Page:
The Danish Girl (2015)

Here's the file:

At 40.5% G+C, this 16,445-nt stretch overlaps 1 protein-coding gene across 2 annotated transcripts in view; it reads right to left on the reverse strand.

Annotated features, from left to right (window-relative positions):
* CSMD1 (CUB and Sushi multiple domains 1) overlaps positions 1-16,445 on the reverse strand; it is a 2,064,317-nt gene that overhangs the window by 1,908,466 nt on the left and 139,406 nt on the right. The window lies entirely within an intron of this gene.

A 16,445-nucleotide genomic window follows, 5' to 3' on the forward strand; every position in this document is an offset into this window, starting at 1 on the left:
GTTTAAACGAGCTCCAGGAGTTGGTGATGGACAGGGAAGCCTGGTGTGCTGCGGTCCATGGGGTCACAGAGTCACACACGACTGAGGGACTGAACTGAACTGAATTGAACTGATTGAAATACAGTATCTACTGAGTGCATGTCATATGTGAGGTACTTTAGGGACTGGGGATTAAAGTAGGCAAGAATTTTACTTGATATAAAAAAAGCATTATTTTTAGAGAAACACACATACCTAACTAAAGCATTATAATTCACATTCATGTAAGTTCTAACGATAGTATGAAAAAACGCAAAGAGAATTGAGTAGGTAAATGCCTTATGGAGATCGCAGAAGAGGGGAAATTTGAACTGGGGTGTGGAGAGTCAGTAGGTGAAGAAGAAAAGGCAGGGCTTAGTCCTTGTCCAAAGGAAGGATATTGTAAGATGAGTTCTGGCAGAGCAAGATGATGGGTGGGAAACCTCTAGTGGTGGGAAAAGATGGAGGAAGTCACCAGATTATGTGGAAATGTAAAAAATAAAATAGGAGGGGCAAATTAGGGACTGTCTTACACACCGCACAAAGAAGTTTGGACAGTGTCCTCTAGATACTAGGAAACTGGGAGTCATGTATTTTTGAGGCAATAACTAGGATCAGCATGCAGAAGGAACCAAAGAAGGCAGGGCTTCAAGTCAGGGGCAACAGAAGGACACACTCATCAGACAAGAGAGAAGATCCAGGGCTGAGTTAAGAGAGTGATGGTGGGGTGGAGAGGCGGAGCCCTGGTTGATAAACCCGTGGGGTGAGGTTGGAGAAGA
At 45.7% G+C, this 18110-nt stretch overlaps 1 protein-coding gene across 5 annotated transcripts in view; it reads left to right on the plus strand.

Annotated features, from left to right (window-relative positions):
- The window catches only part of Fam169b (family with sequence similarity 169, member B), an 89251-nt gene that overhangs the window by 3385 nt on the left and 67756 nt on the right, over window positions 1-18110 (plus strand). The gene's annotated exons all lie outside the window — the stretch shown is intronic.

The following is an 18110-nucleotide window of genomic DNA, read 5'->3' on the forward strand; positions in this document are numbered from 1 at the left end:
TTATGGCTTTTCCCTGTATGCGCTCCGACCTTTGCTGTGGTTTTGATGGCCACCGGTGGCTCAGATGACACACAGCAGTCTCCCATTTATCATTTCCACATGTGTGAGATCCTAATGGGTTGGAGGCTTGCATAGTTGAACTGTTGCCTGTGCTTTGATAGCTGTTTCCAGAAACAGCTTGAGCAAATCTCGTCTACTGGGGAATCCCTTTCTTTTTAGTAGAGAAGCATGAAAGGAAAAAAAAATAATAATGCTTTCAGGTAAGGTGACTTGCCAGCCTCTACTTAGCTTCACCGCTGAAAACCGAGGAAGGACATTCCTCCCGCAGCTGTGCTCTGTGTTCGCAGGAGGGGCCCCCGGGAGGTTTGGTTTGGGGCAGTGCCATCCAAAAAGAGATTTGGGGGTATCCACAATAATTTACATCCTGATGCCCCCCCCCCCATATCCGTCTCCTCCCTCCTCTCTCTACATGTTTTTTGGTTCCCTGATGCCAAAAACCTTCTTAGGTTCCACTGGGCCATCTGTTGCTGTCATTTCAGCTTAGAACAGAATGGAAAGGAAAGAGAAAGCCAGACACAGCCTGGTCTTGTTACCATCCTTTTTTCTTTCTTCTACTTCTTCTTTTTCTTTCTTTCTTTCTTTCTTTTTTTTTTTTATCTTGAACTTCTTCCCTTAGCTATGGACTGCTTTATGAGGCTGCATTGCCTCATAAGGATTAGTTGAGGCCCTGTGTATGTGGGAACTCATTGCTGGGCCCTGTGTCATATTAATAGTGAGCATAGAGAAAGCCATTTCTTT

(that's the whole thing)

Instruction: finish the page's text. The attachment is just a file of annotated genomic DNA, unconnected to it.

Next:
(Video on Demand, March 2016) 2015 was the year when transgender issues hit the mainstream like never before, but it’s not clear whether this helped or hindered The Danish Girl. Reportedly a very fictionalized account of the first clinically transgendered person, this is also a recognizable piece of Oscar-courting filmmaking, complete with credible historical recreations, flawed but heroic characters, progressive social issues and a self-important tone. It seeks legitimacy through art, blurs the messy inconvenient details of its inspiration and wraps up everything with a sad bow. It usually works: director Tom Hooper is, by now, a veteran at this sort of thing, and effortlessly moves through period sets, and Eddie Redmayne does turn in a showy but compelling performance as a man becoming a woman—although Alicia Viklander is just as interesting as the character who reacts to the transition. The historical atmosphere of the early-twentieth-century European art scene is well executed and the drama goes slightly beyond what we’d expect from the film’s slug-line. The Danish Girl is, in short, a bit more interesting than expected, helping it avoid feeling like it’s exploiting the issue-of-the-moment. It could have been better: At times, the cinematography feels overly staid, feeling like a series of isolated room dramas rather than presenting its world with the bustling energy suggested at the edges. It’s also a film condemned by facts to a rather conventional dramatic arc—comforting given the touchy subject matter, but no less predictable. For all the sympathies we can have for the character’s plight, it’s also locked into the filmmaking template proper to those kinds of movies.

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